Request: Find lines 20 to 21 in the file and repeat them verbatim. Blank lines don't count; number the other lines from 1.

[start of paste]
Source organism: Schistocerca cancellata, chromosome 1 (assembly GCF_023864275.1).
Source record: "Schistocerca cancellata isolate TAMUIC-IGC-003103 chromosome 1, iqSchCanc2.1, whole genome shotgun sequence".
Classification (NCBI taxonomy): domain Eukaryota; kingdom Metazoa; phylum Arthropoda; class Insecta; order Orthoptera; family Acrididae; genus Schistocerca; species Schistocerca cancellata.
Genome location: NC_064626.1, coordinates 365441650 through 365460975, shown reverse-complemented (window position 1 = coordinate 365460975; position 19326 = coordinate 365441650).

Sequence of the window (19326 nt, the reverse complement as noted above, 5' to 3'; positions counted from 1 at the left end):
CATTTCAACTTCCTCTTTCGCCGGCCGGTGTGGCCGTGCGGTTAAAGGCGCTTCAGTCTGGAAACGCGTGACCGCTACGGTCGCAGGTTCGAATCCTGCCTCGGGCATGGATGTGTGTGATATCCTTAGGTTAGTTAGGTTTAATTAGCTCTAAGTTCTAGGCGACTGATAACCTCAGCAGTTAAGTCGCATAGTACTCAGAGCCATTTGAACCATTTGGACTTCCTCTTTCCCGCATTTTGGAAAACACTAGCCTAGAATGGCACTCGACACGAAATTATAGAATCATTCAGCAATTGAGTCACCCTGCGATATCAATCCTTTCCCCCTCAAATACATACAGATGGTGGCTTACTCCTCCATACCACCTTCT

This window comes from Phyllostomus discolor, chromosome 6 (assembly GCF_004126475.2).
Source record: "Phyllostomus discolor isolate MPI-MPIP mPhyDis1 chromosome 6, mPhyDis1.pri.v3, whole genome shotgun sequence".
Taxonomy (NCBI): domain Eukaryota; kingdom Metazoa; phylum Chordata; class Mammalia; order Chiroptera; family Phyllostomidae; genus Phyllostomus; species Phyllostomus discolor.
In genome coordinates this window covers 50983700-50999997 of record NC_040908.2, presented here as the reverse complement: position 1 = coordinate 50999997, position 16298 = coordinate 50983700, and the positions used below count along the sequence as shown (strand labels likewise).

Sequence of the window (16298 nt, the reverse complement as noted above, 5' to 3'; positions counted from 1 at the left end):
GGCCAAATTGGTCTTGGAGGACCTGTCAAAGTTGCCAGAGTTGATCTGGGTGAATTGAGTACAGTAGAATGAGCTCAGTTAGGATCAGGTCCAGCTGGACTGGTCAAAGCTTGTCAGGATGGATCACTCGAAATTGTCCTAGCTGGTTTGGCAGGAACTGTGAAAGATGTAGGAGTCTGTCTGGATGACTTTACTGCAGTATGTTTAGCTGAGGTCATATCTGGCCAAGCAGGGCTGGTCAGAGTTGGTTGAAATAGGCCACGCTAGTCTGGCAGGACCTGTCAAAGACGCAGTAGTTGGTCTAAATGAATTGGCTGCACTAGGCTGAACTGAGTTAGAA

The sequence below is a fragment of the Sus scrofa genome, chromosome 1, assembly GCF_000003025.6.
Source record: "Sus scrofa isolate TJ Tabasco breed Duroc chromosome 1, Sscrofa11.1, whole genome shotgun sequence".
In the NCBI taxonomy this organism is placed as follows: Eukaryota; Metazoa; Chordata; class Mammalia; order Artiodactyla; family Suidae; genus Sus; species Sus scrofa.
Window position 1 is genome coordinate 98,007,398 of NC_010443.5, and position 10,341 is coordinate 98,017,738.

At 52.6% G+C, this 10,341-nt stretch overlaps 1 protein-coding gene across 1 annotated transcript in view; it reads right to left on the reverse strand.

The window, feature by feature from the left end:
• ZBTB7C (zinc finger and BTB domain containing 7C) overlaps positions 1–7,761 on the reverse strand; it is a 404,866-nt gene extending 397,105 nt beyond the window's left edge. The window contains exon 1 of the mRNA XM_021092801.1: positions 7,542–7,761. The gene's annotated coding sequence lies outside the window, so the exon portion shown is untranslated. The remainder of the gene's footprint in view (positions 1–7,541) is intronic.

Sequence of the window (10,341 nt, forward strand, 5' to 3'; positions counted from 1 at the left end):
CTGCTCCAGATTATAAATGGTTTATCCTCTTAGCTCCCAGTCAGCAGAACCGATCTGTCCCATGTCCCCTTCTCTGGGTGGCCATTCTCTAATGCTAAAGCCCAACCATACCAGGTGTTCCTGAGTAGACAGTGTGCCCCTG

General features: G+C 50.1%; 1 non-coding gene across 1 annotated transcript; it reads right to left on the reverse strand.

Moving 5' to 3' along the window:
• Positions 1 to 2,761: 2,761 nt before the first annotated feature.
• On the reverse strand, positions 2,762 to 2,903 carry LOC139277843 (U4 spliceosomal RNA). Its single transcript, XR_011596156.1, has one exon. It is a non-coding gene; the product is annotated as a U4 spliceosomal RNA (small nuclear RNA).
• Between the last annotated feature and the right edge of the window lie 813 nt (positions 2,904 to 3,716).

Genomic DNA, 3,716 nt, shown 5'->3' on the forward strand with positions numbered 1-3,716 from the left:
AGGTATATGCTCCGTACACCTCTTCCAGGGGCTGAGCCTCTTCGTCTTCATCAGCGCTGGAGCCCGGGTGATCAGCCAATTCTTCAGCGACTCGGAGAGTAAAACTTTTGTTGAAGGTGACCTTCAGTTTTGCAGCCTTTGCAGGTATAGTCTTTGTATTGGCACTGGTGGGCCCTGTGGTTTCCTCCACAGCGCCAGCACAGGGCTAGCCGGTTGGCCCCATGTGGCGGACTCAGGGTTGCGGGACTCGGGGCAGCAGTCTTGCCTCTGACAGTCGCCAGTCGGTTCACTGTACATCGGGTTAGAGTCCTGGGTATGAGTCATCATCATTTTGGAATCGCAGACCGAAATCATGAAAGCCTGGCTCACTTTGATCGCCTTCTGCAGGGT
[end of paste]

Sequence of the window (10,341 nt, forward strand, 5' to 3'; positions counted from 1 at the left end):
CTGCTCCAGATTATAAATGGTTTATCCTCTTAGCTCCCAGTCAGCAGAACCGATCTGTCCCATGTCCCCTTCTCTGGGTGGCCATTCTCTAATGCTAAAGCCCAACCATACCAGGTGTTCCTGAGTAGACAGTGTGCCCCTG